timescale - always 1.0 at this time.
time - time in seconds since the game started.
tickcount - number of ticks elapsed since the game started.
objectcount - total number of object instances in the game.
fps - current framerate in frames per second.
scrollx, scrolly - current scroll position

[size=150:1o1zlee0]Common object expressions[/size:1o1zlee0]
Currently, Sprite and Text implement these.

X, Y, Width, Height - as with 0.x
Angle - (Sprite only) Angle in degrees
Count - number of instances

[size=150:1o1zlee0]Other object expressions[/size:1o1zlee0]
There are no longer MouseX or MouseY system expressions - insert the Mouse object and use Mouse.X and Mouse.Y for the mouse position in the layout, or Mouse.AbsoluteX and Mouse.AbsoluteY for the position on the canvas.

The text object also has a 'Text' expression (surprise!).

[size=150:1o1zlee0]Instance variables[/size:1o1zlee0]
Access these by their name like this:

MyObject.MyInstanceVariable

You can't name an instance variable the same as an object expression.
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» Sat Feb 05, 2011 2:00 am

have not finished reading yet, but this is making me elated:
"You can use any expression for the instance to pick, you don't have to just enter a number."

Instancing was such a huge problem for me ever since mmf2, i'm so glad that someone is finally making a simple system for this. This will double the spectrum of games i can make, and halve the time of most.
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» Sun Feb 06, 2011 2:28 am

Tried messing around with sprite(instance), and my head is spinning now(not in the good way ).
Found out tho that text doesn't accept expressions, unless you use str(expression).
Not sure if that's a bug, or a "willbe", as in will be added.
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» Sun Feb 06, 2011 4:11 am

Someone needs to work on an Ipad/Iphone touching plugin.
I may give it a go, but don't count on it.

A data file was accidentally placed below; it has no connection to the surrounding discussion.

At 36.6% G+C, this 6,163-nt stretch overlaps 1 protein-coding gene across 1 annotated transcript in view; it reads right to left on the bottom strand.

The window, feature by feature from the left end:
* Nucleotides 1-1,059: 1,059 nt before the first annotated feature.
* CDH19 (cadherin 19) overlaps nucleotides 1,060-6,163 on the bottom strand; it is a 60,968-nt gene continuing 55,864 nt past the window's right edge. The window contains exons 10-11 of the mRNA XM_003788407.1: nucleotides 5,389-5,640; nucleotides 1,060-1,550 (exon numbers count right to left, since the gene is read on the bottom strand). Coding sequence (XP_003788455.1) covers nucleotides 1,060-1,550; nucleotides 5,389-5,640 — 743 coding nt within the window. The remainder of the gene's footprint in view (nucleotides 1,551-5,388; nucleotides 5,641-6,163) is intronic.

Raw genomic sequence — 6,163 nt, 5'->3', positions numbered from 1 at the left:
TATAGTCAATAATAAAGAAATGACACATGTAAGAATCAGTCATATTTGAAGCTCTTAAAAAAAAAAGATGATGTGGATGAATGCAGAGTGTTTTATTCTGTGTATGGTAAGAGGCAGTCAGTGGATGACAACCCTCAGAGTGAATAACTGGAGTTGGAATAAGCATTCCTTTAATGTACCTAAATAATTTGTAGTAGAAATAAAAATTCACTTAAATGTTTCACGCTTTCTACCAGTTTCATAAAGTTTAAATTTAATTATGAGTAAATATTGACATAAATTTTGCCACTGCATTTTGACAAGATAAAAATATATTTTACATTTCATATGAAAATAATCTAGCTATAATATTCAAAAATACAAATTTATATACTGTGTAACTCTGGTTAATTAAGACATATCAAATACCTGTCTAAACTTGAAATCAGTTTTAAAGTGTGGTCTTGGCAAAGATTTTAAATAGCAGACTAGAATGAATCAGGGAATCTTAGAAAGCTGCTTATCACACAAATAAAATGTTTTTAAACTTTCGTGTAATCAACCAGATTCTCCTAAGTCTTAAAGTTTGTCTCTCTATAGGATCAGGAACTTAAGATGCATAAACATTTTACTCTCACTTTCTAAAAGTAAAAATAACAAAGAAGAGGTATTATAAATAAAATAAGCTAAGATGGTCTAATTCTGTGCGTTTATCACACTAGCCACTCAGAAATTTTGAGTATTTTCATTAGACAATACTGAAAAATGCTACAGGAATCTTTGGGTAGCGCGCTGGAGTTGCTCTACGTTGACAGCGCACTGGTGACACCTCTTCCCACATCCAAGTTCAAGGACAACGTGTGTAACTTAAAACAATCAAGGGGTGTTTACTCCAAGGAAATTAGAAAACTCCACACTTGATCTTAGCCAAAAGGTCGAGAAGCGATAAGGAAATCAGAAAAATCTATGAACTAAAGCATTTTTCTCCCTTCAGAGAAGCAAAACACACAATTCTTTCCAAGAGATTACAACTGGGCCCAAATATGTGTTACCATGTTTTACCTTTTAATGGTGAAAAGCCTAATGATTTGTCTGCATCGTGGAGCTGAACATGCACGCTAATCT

http://www.sitepen.com/blog/2008/07/10/ ... he-iphone/
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» Thu Feb 17, 2011 12:21 am

Is it possible to add lerp here, please?

I'm a coding newb, and it would be hugely helpful if this list was maintained
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» Thu Feb 17, 2011 12:28 am

I've updated the list with expressions added in recent builds, including lerp.
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» Thu Feb 17, 2011 6:49 am

Thank you very much!
A printout of this makes a world of difference for me
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» Sat Feb 19, 2011 3:40 pm

[quote:sd9x7jjw]The conditional a ? b : c operator was a bit buggy in 0.x - it should be working correctly in C2. Example: Sprite.X < 100 ? -1 : 1[/quote:sd9x7jjw]

Could someone explain this a bit further? I've never used any of that before.
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» Sat Feb 19, 2011 4:10 pm

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» Sat Feb 19, 2011 4:12 pm

It works like this:

<some condition> ? <what to return if condition true> : <what to return if condition false>

So you can put conditions directly in expressions. For example:

+ Sprite X < 100
> Set text to "Left"

+ Sprite X >= 100
> Set text to "Right"

is equivalent to

+ Every tick
> Set text to Sprite.X < 100 ? "Left" : "Right"